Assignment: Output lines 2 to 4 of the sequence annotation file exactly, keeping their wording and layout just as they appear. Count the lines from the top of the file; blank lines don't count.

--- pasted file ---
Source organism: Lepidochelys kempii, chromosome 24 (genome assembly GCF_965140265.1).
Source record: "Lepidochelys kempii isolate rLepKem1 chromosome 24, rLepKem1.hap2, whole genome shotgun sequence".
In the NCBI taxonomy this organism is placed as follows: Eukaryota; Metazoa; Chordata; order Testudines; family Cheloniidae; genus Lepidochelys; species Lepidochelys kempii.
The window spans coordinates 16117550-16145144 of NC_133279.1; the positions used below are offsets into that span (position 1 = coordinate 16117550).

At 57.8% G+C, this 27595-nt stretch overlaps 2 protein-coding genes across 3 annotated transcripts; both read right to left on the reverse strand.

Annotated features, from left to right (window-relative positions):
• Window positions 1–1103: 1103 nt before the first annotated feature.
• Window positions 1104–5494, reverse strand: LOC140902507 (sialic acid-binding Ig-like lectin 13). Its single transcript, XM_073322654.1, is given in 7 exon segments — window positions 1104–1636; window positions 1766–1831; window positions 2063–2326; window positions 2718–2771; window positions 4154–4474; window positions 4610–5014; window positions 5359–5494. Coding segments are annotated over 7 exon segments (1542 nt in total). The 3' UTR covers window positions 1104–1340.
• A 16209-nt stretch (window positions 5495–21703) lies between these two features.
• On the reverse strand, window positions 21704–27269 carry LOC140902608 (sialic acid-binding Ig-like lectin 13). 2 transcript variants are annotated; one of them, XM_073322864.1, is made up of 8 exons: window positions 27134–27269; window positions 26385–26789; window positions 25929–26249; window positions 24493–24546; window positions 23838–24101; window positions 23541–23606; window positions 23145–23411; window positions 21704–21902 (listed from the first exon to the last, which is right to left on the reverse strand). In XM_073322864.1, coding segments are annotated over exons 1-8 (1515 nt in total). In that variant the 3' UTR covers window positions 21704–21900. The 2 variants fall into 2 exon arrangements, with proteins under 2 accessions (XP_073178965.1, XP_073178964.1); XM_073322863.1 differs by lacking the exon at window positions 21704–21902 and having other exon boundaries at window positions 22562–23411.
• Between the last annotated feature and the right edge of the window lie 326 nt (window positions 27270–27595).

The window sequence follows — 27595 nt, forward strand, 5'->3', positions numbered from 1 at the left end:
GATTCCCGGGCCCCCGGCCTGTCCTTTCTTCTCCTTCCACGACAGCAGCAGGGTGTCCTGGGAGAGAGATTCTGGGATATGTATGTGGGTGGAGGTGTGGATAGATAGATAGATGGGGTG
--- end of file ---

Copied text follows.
Source record: "Lepidochelys kempii isolate rLepKem1 chromosome 24, rLepKem1.hap2, whole genome shotgun sequence".
In the NCBI taxonomy this organism is placed as follows: Eukaryota; Metazoa; Chordata; order Testudines; family Cheloniidae; genus Lepidochelys; species Lepidochelys kempii.
The window spans coordinates 16117550-16145144 of NC_133279.1; the positions used below are offsets into that span (position 1 = coordinate 16117550).